Letter | Published:

The ‘Higgs’ amplitude mode at the two-dimensional superfluid/Mott insulator transition

Nature volume 487, pages 454458 (26 July 2012) | Download Citation

Abstract

Spontaneous symmetry breaking plays a key role in our understanding of nature. In relativistic quantum field theory, a broken continuous symmetry leads to the emergence of two types of fundamental excitation: massless Nambu–Goldstone modes and a massive ‘Higgs’ amplitude mode. An excitation of Higgs type is of crucial importance in the standard model of elementary particle physics1, and also appears as a fundamental collective mode in quantum many-body systems2. Whether such a mode exists in low-dimensional systems as a resonance-like feature, or whether it becomes overdamped through coupling to Nambu–Goldstone modes, has been a subject of debate2,3,4,5,6,7,8,9. Here we experimentally find and study a Higgs mode in a two-dimensional neutral superfluid close to a quantum phase transition to a Mott insulating phase. We unambiguously identify the mode by observing the expected reduction in frequency of the onset of spectral response when approaching the transition point. In this regime, our system is described by an effective relativistic field theory with a two-component quantum field2,7, which constitutes a minimal model for spontaneous breaking of a continuous symmetry. Additionally, all microscopic parameters of our system are known from first principles and the resolution of our measurement allows us to detect excited states of the many-body system at the level of individual quasiparticles. This allows for an in-depth study of Higgs excitations that also addresses the consequences of the reduced dimensionality and confinement of the system. Our work constitutes a step towards exploring emergent relativistic models with ultracold atomic gases.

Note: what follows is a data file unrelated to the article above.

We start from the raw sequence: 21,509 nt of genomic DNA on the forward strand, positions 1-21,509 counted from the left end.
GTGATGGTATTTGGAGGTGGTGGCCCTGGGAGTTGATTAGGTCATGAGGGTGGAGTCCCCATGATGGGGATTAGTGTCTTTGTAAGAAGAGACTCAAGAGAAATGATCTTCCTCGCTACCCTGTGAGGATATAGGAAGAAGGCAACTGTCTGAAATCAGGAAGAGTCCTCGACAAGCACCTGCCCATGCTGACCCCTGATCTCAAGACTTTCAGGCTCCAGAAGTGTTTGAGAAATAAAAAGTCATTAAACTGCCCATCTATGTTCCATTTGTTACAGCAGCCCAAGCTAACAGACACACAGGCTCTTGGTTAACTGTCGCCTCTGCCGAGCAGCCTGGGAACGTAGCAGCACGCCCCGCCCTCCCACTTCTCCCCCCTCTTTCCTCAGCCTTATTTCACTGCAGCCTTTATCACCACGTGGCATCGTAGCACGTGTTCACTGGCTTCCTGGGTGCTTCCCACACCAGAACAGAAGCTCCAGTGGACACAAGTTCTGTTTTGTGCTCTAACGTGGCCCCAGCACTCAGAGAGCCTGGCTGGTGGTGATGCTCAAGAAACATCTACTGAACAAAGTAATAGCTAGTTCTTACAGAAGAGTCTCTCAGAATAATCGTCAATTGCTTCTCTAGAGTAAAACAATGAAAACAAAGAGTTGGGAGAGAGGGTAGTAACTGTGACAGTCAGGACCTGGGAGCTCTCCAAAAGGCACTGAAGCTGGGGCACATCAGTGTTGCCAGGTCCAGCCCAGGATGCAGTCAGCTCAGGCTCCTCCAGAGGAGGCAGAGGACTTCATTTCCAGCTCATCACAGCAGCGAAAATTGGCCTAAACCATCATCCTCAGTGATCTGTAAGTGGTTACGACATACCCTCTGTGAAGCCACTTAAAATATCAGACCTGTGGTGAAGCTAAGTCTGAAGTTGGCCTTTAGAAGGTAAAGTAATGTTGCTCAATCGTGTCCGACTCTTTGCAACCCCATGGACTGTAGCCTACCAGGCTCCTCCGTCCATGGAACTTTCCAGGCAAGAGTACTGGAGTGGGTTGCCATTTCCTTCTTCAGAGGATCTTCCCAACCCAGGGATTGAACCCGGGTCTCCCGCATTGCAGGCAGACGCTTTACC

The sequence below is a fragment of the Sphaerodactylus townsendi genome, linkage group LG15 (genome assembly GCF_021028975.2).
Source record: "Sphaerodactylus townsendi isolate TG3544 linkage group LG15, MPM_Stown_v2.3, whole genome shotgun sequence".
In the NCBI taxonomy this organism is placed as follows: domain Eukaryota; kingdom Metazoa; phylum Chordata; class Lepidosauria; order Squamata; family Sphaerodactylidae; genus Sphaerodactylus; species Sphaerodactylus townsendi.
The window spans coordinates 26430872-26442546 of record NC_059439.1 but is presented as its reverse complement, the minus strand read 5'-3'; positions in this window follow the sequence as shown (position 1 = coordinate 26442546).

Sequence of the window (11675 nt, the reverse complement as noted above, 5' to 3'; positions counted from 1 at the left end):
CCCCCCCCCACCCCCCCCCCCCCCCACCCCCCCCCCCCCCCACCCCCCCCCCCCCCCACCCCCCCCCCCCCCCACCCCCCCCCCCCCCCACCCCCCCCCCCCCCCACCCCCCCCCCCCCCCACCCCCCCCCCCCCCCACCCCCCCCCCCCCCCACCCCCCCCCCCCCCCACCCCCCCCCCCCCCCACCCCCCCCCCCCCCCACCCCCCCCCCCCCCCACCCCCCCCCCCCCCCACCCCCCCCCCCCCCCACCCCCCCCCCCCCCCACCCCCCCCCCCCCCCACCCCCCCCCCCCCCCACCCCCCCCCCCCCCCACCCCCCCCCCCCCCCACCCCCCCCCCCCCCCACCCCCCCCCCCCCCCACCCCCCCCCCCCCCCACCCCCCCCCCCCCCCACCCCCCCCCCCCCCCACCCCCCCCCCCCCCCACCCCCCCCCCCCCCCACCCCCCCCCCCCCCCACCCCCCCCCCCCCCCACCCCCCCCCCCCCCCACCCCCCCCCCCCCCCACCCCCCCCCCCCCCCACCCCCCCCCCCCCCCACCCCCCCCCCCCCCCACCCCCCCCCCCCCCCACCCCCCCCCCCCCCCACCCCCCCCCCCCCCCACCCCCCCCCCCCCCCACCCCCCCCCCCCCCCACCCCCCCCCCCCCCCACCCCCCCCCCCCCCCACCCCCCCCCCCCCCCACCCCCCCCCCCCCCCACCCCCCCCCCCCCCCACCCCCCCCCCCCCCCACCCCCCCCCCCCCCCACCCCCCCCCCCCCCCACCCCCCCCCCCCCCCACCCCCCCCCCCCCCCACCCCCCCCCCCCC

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Acknowledgements

We thank C. Weitenberg and J. F. Sherson for their contribution to the design and construction of the apparatus. We thank D. Podolsky, W. Zwerger, S. Sachdev, R. Sensarma, W. Hofstetter, U. Bissbort, L. Pollet and N. Prokof′ev for discussions. We acknowledge funding by the MPG, DFG, EU (NAMEQUAM, AQUTE, Marie Curie Fellowship to M.C.), JSPS (Postdoctoral Fellowship for Research Abroad to T.F.) and California Institute of Technology (IQIM and Lee A. DuBridge fellowship to D.P.). The computations in this paper were done on the Odyssey cluster supported by the FAS Science Division Research Computing Group at Harvard University.

Author information

Affiliations

  1. Max-Planck-Institut für Quantenoptik, 85748 Garching, Germany

    • Manuel Endres
    • , Takeshi Fukuhara
    • , Marc Cheneau
    • , Peter Schauβ
    • , Christian Gross
    • , Stefan Kuhr
    •  & Immanuel Bloch
  2. Department of Physics, California Institute of Technology, Pasadena, California 91125, USA

    • David Pekker
  3. Physics Department, Harvard University, Cambridge, Massachusetts 02138, USA

    • Eugene Demler
  4. University of Strathclyde, SUPA, Glasgow G4 0NG, UK

    • Stefan Kuhr
  5. Ludwig-Maximilians-Universität, 80799 München, Germany

    • Immanuel Bloch

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Contributions

All authors contributed extensively to the work presented in this paper.

Competing interests

The authors declare no competing financial interests.

Corresponding author

Correspondence to Manuel Endres.

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    Supplementary Information

    This file contains Supplementary Text and Data 1-4 and Supplementary Figures 1-8.

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DOI

https://doi.org/10.1038/nature11255

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